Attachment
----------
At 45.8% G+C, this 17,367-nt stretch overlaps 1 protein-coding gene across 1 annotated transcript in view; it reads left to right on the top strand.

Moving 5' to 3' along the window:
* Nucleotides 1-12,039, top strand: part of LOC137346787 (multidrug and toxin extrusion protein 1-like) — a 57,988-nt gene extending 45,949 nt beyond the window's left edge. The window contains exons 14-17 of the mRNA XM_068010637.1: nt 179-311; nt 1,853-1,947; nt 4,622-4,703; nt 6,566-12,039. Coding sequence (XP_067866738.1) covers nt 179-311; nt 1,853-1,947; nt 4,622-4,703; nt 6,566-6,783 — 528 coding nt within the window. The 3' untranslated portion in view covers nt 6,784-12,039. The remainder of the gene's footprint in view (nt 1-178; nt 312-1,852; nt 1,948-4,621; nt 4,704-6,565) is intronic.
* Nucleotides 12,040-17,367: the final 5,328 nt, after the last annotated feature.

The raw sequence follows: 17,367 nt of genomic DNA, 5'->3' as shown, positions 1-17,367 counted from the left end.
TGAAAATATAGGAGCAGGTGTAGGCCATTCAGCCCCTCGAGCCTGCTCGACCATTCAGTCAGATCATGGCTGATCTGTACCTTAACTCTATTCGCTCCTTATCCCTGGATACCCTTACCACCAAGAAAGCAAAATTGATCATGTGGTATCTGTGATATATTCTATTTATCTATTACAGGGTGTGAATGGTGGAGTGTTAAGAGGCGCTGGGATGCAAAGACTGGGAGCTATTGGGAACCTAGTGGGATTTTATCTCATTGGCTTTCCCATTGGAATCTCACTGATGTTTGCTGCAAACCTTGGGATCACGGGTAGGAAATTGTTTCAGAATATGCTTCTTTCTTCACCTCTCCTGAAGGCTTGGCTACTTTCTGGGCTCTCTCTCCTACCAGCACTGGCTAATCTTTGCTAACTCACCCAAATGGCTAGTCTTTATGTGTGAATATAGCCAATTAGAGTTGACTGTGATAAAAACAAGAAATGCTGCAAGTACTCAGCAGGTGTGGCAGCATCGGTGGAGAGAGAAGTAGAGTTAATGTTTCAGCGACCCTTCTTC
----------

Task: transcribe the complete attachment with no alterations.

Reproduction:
At 45.8% G+C, this 17,367-nt stretch overlaps 1 protein-coding gene across 1 annotated transcript in view; it reads left to right on the top strand.

Moving 5' to 3' along the window:
* Nucleotides 1-12,039, top strand: part of LOC137346787 (multidrug and toxin extrusion protein 1-like) — a 57,988-nt gene extending 45,949 nt beyond the window's left edge. The window contains exons 14-17 of the mRNA XM_068010637.1: nt 179-311; nt 1,853-1,947; nt 4,622-4,703; nt 6,566-12,039. Coding sequence (XP_067866738.1) covers nt 179-311; nt 1,853-1,947; nt 4,622-4,703; nt 6,566-6,783 — 528 coding nt within the window. The 3' untranslated portion in view covers nt 6,784-12,039. The remainder of the gene's footprint in view (nt 1-178; nt 312-1,852; nt 1,948-4,621; nt 4,704-6,565) is intronic.
* Nucleotides 12,040-17,367: the final 5,328 nt, after the last annotated feature.

The raw sequence follows: 17,367 nt of genomic DNA, 5'->3' as shown, positions 1-17,367 counted from the left end.
TGAAAATATAGGAGCAGGTGTAGGCCATTCAGCCCCTCGAGCCTGCTCGACCATTCAGTCAGATCATGGCTGATCTGTACCTTAACTCTATTCGCTCCTTATCCCTGGATACCCTTACCACCAAGAAAGCAAAATTGATCATGTGGTATCTGTGATATATTCTATTTATCTATTACAGGGTGTGAATGGTGGAGTGTTAAGAGGCGCTGGGATGCAAAGACTGGGAGCTATTGGGAACCTAGTGGGATTTTATCTCATTGGCTTTCCCATTGGAATCTCACTGATGTTTGCTGCAAACCTTGGGATCACGGGTAGGAAATTGTTTCAGAATATGCTTCTTTCTTCACCTCTCCTGAAGGCTTGGCTACTTTCTGGGCTCTCTCTCCTACCAGCACTGGCTAATCTTTGCTAACTCACCCAAATGGCTAGTCTTTATGTGTGAATATAGCCAATTAGAGTTGACTGTGATAAAAACAAGAAATGCTGCAAGTACTCAGCAGGTGTGGCAGCATCGGTGGAGAGAGAAGTAGAGTTAATGTTTCAGCGACCCTTCTTC